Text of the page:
IRVING (AP) – Tyron Smith already has a claim to fame in Dallas Cowboys lore. He is the first offensive lineman drafted in the first round by Jerry Jones.
Since Smith is only 20, and the Cowboys took him with the ninth overall pick, they are counting on him to grow into something a lot more special.
And get this, Cowboys fans: Smith is, too.
“I think I have the potential to be a Pro Bowler,” Smith said, pausing for about two seconds then adding, “and be a Hall of Famer.”
Smith’s arrival likely means the departure of right tackle Marc Colombo. The 6-foot-5, 310-pound rookie is expected to start on the right side, with Doug Free remaining at left tackle, but the Cowboys think so highly of Smith there’s at least a chance he steps right in as the protector for Tony Romo’s blind side.
It’s a lot to ask for someone who started only two years in college and won’t turn 21 until two weeks before Christmas.
“I’m willing to take the challenge and work hard for it,” Smith said.
Jones was well aware of the fact he’d never taken an offensive lineman this high. However, “I got comfortable that he was unique enough in his skills can get better — big upside, all those things.”
Picking a blocker also is a bland move for an owner who often talks about spending first-round picks on guys with “a wow factor.”
“I think our fans are sophisticated enough to know how important a really talented offensive lineman can be,” Jones said. “I think we’ve got one here. I’m not at all dismayed about not making a big splash. In the last few years we’ve opened a stadium, hosted a Super Bowl … done a lot with splash. So we should be doing what you expect me to do, which is make a decision to win football games.”
Dallas offensive line coach Hudson Houck was especially thrilled by the pick. He coached Anthony Munoz at USC, and Larry Allen with the Cowboys, and he believes Smith could reach their high level. Houck said there was a big gap between Smith — the first offensive lineman taken in this draft — and the other blockers on Dallas’ draft board.
Houck raved about everything from Smith’s height being just right to his long wingspan, from being strong enough to “anchor a bull rusher” to being quick enough to recover when he gets out of position.
“Those are things you can’t teach,” Houck said.
Then there’s that confidence that was so evident in Smith’s conference call with local reporters. Houck said it came shining through during Smith’s two-day visit to Dallas during the scouting process.
“Every coach, every other person who talked to him said, `This guy really seems at ease,”‘ Houck said.
Speaking from the draft in New York, Smith certainly didn’t sound like a wide-eyed kid. (He also clarified that his first name is pronounced TIE’-run.)
Even though most projections had the Cowboys taking him, he wasn’t sweating it out when their allotted 10 minutes were almost over and his phone hadn’t rung.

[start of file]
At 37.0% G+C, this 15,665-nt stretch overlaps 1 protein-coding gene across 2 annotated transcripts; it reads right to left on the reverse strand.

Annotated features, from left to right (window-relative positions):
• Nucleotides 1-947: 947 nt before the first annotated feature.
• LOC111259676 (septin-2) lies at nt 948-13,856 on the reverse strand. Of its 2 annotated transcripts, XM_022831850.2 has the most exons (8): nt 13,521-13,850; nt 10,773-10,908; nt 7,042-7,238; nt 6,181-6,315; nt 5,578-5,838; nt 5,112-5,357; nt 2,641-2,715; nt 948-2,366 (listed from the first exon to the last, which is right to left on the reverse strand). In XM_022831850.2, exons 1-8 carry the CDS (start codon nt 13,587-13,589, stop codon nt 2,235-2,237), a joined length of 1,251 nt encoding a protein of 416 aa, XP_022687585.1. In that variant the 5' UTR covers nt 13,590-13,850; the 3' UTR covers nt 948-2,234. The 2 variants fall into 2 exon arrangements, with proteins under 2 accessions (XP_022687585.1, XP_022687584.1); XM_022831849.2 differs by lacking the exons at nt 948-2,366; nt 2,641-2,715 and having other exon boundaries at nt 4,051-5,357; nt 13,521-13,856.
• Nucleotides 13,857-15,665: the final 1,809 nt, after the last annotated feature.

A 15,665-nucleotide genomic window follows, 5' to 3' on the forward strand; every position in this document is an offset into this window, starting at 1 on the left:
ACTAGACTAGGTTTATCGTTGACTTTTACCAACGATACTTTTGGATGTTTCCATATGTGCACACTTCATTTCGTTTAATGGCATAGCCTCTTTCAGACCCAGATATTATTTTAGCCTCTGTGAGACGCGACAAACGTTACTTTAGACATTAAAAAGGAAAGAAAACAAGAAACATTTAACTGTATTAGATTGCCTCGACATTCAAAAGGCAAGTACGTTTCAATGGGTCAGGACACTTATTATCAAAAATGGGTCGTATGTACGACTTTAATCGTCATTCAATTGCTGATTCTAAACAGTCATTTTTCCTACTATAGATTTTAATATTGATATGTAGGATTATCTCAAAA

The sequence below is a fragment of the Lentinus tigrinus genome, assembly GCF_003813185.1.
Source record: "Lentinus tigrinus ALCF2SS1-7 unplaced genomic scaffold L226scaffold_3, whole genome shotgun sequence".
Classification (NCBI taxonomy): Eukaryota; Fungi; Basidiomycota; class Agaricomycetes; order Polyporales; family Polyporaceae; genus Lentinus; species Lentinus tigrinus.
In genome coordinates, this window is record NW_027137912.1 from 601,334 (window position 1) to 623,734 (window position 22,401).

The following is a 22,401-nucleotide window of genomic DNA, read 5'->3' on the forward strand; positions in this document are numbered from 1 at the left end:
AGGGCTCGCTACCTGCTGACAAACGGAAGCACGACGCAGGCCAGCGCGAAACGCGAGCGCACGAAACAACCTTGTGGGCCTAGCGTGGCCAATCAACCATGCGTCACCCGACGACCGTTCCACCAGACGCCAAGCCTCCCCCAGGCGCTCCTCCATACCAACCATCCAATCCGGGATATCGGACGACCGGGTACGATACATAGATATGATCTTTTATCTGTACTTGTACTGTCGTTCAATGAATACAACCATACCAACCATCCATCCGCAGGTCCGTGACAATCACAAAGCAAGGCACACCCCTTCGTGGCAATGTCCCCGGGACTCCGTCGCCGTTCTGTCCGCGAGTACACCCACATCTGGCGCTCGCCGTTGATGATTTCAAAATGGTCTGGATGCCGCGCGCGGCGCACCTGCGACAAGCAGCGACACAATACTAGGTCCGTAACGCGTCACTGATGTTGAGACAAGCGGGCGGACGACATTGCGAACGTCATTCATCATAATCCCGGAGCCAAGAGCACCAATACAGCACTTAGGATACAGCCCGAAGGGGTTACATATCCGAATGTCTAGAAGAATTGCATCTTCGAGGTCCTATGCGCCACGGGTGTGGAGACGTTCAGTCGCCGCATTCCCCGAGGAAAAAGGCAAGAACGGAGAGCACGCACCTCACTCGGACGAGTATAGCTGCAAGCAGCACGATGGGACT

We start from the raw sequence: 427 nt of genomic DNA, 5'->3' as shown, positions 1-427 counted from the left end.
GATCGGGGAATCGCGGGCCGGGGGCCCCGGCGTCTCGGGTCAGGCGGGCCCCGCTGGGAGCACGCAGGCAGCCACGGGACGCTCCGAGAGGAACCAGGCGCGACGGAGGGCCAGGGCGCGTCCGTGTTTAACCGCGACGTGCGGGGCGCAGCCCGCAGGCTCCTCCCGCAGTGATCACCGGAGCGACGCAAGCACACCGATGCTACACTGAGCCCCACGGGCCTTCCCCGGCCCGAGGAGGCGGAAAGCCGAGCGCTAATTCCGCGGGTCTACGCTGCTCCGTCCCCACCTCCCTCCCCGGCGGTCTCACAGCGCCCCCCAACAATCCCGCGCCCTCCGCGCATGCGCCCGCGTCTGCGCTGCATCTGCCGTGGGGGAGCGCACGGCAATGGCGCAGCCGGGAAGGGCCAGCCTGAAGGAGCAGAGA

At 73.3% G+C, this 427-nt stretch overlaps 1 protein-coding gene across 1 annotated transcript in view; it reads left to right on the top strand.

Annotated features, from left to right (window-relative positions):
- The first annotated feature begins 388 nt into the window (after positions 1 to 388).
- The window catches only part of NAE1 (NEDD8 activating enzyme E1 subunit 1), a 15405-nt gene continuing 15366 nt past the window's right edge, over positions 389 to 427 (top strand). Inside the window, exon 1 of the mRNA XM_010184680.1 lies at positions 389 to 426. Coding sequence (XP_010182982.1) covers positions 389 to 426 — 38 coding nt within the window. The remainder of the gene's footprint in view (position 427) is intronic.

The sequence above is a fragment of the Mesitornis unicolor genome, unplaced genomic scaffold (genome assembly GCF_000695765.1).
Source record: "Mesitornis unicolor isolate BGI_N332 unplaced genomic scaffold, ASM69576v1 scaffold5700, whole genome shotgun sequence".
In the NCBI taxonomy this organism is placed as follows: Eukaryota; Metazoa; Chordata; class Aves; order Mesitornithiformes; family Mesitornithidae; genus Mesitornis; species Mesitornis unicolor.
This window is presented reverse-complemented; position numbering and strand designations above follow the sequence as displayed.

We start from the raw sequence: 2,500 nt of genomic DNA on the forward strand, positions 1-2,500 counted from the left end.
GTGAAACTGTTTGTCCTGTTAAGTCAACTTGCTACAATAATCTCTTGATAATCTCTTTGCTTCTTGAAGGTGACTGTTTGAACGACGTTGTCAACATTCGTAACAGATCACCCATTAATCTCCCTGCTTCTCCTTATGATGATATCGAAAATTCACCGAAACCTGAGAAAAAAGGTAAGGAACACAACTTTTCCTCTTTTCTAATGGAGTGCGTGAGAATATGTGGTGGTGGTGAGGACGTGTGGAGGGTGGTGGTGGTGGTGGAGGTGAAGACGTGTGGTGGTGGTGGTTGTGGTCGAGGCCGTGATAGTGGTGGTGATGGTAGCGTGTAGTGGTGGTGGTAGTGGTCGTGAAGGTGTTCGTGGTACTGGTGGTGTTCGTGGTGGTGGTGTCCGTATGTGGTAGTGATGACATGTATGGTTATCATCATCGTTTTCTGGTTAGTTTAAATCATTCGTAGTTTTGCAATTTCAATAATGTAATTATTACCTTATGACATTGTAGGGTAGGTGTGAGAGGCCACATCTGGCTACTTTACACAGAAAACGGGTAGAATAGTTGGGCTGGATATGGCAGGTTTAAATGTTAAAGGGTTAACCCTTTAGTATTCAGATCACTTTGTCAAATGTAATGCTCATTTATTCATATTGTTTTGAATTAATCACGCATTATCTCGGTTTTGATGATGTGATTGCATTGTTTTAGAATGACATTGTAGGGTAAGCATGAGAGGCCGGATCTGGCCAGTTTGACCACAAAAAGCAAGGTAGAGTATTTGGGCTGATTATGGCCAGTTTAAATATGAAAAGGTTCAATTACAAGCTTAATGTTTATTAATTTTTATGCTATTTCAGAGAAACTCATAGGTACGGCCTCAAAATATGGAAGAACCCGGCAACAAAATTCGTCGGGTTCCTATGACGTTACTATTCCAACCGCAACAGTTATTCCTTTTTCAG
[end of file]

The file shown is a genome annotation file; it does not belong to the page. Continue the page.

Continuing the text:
“If they didn’t take me, they didn’t take me,” he said.
Asked if he was a Cowboys fan growing up in Southern California, he said his family rooted for Dallas and for the Rams but he didn’t really have a favorite team.
He said he doesn’t feel pressure to live up to being a top-10 pick, or being the rare offensive lineman drafted so high by the Cowboys. He preferred the term “expectations,” and constantly talked about working hard to live up to them.
“It’s not going to be easy and everybody knows that,” Smith said. “It’s about helping the team as much as I can.”
Smith weighed 285 pounds last season, way too light by NFL standards. He’s worked with a nutritionist to bulk up while staying lean — he’s built sleek, more like an NBA power forward than a Nate Newton-esque lineman — and has met the challenge of maintaining his new weight.
“It feel healthy, it feels like natural weight for me,” he said.
Jones said the Cowboys’ initial evaluation of Smith was that he needed to gain weight. The fact he put it on, kept it on and remained svelte was what shot him near the top of our draft board.
“The more he was evaluated by our scouts, the better grade he got,” Jones said.
Dallas hadn’t picked an offensive lineman in the first round since 1981, when the Tom Landry-Tex Schramm leadership took Howard Richards at No. 26. He didn’t pan out, and neither have most of the linemen Jones’ Cowboys have taken in the early rounds in recent years.
They whiffed with a second-round pick on Jacob Rogers, also of USC, and third-rounder Stephen Peterman in 2004, and they got little out of third-round pick James Marten in 2007. Robert Brewster, a third-rounder in 2009, also doesn’t look like he’s going to pan out.
The best Dallas has done with an offensive lineman recently is taking Doug Free in the fourth round in ’07. He started at left tackle last year and is expected to do so again next season. Once Smith is ready to move to the left side, Free could be moved to the right side, which is where he first broke into the starting lineup in 2009 when Colombo was injured.
“We could switch them very easily,” Houck said. “We know we have a good left tackle right now. We’ll see how that goes.”
Now that Dallas has a pair of 20-something players at tackle, it may look to get younger on the interior of the line. But coming off a 6-10 season, the Cowboys have other, bigger concerns.
They have the eight pick in the second round, and the seventh pick in the third round, on Friday. On Saturday, Dallas has single picks in the fourth through sixth rounds, then two in the seventh.
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